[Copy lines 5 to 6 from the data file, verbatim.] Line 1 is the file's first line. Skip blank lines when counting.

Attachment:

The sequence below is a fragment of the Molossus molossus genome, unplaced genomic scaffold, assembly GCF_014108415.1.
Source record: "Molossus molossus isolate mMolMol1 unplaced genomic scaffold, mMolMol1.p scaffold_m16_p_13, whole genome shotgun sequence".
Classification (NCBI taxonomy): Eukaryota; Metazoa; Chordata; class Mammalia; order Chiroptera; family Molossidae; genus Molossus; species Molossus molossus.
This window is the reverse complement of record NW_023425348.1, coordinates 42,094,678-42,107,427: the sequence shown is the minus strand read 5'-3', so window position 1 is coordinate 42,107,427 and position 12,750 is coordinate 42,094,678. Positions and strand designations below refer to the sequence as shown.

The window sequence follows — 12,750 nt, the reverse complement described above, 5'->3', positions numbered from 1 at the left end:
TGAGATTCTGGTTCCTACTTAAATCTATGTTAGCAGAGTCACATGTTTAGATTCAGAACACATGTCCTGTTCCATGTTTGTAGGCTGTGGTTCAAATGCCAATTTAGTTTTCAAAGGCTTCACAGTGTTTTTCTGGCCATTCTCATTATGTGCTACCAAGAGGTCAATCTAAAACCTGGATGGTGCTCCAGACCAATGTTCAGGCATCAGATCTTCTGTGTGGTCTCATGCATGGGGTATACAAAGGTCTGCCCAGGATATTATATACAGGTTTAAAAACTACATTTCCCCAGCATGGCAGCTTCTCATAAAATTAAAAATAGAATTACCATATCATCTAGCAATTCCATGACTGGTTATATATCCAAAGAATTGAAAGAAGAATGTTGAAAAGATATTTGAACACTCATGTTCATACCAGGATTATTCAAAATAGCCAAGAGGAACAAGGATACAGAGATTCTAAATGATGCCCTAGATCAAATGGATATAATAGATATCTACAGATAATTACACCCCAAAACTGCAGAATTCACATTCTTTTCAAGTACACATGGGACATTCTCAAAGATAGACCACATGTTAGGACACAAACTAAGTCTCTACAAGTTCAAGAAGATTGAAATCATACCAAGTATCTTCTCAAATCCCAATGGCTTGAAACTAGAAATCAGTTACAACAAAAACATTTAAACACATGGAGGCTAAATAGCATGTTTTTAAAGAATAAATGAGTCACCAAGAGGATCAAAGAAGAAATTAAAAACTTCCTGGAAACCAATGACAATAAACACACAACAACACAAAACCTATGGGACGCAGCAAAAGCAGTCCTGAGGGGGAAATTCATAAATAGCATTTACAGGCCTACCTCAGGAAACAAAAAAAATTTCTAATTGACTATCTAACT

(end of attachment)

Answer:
The window sequence follows — 12,750 nt, the reverse complement described above, 5'->3', positions numbered from 1 at the left end:
TGAGATTCTGGTTCCTACTTAAATCTATGTTAGCAGAGTCACATGTTTAGATTCAGAACACATGTCCTGTTCCATGTTTGTAGGCTGTGGTTCAAATGCCAATTTAGTTTTCAAAGGCTTCACAGTGTTTTTCTGGCCATTCTCATTATGTGCTACCAAGAGGTCAATCTAAAACCTGGATGGTGCTCCAGACCAATGTTCAGGCATCAGATCTTCTGTGTGGTCTCATGCATGGGGTATACAAAGGTCTGCCCAGGATATTATATACAGGTTTAAAAACTACATTTCCCCAGCATGGCAGCTTCTCATAAAATTAAAAATAGAATTACCATATCATCTAGCAATTCCATGACTGGTTATATATCCAAAGAATTGAAAGAAGAATGTTGAAAAGATATTTGAACACTCATGTTCATACCAGGATTATTCAAAATAGCCAAGAGGAACAAGGATACAGAGATTCTAAATGATGCCCTAGATCAAATGGATATAATAGATATCTACAGATAATTACACCCCAAAACTGCAGAATTCACATTCTTTTCAAGTACACATGGGACATTCTCAAAGATAGACCACATGTTAGGACACAAACTAAGTCTCTACAAGTTCAAGAAGATTGAAATCATACCAAGTATCTTCTCAAATCCCAATGGCTTGAAACTAGAAATCAGTTACAACAAAAACATTTAAACACATGGAGGCTAAATAGCATGTTTTTAAAGAATAAATGAGTCACCAAGAGGATCAAAGAAGAAATTAAAAACTTCCTGGAAACCAATGACAATAAACACACAACAACACAAAACCTATGGGACGCAGCAAAAGCAGTCCTGAGGGGGAAATTCATAAATAGCATTTACAGGCCTACCTCAGGAAACAAAAAAAATTTCTAATTGACTATCTAACT